OLD ORCHARD BEACH – A group of Old Orchard Beach residents hoping to oust the Town Council majority from office have submitted enough signatures to force a recall vote, likely on June 11, according to Town Clerk Kim McLaughlin.
McLaughlin certified the signatures turned in by the Recall 4 committee earlier this week. Under the town charter, the group had to collect the signatures of at least 815 registered voters in order for a recall election to be held.
McLaughlin said the total number of certified signatures collected for all four members of the council majority – Council Chairwoman Sharri MacDonald and councilors Laura Bolduc, Dana Furtado and Linda Mailhot – exceeded the number required by the charter.
She is also now working on certifying a second set of petitions, which seeks to remove councilors Michael Coleman, Robin Dayton and Bob Quinn from the town’s governing board. McLaughlin has until 4 p.m. on Friday, April 26, to meet the charter deadline.
McLaughlin will ask the council to set the recall election for June 11, when residents will also vote on the Regional School Unit 23 budget. The school district covers the communities of Old Orchard Beach, Saco and Dayton.
In all, according to McLaughlin, the Recall 4 committee turned in 916 certified signatures for Bolduc, 921 for Furtado, 914 for MacDonald and 920 for Mailhot.
The committee formed after the council majority terminated the contract of Town Manager Mark Pearson for no cause on March 5. Pearson has since sued the town for breach of contract and defamation, among other counts.
“As someone who has represented Old Orchard Beach for the past six years, I am saddened by the recall effort,” MacDonald said on Tuesday. “It is a humbling and embarrassing experience to have the citizens of my community take this action. The interesting part of governing is that as a town councilor, we have more information than most about the operations of our community.”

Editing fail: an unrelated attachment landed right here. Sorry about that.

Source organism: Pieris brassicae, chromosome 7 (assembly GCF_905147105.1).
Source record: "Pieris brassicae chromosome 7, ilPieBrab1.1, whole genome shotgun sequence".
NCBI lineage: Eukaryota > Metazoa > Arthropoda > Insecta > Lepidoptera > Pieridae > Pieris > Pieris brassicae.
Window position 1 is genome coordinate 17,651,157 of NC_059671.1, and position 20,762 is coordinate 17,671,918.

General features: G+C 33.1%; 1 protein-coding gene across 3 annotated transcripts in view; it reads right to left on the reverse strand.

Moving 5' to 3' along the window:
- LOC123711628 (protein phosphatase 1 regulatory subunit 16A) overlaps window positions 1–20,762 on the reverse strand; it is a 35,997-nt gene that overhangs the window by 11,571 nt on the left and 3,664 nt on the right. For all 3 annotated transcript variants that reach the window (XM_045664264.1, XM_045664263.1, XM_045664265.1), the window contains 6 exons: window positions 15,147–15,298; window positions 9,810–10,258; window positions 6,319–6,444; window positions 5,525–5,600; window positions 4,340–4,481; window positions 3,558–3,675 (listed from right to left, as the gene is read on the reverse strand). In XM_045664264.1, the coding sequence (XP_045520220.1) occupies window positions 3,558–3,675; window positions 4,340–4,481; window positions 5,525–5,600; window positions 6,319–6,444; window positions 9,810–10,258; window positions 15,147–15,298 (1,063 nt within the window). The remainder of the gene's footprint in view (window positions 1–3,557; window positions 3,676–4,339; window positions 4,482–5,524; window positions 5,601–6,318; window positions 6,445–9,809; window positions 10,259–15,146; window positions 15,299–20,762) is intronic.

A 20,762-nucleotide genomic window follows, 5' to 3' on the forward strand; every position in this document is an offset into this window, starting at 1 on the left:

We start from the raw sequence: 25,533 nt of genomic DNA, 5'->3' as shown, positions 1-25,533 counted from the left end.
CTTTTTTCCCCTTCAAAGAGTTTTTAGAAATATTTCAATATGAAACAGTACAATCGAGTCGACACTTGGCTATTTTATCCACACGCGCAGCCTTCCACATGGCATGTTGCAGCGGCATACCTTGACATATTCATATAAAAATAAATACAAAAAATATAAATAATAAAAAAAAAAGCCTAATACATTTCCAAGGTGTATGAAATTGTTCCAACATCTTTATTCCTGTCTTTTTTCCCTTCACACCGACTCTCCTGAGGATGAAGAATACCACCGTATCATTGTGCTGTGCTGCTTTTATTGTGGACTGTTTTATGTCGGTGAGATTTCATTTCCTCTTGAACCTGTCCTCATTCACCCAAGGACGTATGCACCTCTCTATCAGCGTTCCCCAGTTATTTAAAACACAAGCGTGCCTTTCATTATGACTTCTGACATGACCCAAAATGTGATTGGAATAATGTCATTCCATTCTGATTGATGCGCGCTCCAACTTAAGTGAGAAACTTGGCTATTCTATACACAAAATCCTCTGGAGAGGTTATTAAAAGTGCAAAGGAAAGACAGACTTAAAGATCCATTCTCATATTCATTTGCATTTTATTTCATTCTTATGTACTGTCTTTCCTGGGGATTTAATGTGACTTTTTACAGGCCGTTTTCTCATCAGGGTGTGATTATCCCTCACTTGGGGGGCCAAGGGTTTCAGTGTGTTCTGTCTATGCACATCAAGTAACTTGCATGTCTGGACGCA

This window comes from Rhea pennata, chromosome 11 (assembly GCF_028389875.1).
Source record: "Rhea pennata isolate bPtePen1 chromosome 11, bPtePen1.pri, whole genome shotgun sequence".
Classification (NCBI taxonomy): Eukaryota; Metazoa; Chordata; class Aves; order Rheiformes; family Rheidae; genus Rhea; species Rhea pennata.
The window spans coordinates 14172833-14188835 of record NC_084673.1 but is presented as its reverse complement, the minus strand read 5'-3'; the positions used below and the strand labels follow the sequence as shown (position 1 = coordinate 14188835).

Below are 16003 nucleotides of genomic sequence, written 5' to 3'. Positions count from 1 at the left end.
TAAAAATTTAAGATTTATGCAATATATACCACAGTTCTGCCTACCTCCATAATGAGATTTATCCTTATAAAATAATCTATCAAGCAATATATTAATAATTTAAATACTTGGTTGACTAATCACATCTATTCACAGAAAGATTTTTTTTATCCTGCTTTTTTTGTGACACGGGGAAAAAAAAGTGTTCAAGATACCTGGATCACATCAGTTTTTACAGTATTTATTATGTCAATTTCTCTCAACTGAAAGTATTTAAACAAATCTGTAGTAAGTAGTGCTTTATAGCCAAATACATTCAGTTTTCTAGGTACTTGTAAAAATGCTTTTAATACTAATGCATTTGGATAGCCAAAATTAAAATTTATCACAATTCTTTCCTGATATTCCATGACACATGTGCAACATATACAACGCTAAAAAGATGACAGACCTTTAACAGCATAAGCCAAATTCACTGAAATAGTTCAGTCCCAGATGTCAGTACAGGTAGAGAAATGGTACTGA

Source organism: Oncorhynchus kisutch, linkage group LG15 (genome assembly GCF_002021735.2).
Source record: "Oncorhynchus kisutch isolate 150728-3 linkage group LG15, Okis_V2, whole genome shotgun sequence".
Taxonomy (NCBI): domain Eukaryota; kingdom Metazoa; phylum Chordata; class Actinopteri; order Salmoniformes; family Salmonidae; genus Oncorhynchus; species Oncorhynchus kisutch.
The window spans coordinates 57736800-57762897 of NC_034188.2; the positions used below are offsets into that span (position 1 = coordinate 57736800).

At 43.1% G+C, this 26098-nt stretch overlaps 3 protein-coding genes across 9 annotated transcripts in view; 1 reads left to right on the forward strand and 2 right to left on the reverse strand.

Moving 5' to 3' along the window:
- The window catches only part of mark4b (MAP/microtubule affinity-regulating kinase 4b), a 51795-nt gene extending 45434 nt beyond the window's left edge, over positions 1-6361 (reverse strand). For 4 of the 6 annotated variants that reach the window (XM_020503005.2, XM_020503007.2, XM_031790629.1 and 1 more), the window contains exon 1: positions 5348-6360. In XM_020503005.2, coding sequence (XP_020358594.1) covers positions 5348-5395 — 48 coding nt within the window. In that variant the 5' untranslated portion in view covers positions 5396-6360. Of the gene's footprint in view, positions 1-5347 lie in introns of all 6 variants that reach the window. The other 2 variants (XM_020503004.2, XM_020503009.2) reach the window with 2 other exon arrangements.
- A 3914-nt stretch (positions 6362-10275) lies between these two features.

MacDonald also reiterated that she firmly believes terminating Pearson’s contract was the right thing for the town.
“If I did not believe in the vote that I took, would I really subject myself to the ridicule and innuendo of my friends and neighbors?” she said. “I have never taken a vote that I did not 100 percent believe was in the best interest of the taxpayers of Old Orchard Beach.”
MacDonald said the issues now surfacing in Old Orchard Beach rise above the canceling of the town manager’s contract and added the problem with politics at all levels is that “instead of working through the issues, taking a vote and then moving on, we have lowered ourselves to running smear campaigns on people’s characters.”
However, she also said, “I have high hopes that the discussion over the next few weeks surrounding the issues will (actually end up putting) the citizens of Old Orchard Beach at ease.”
McLaughlin said once it’s determined which councilors are up for recall, nomination papers would become available for those interested in filling the unexpired terms of those specific councilors.
If both sets of petitions are certified, the entire council could be replaced at the recall election.
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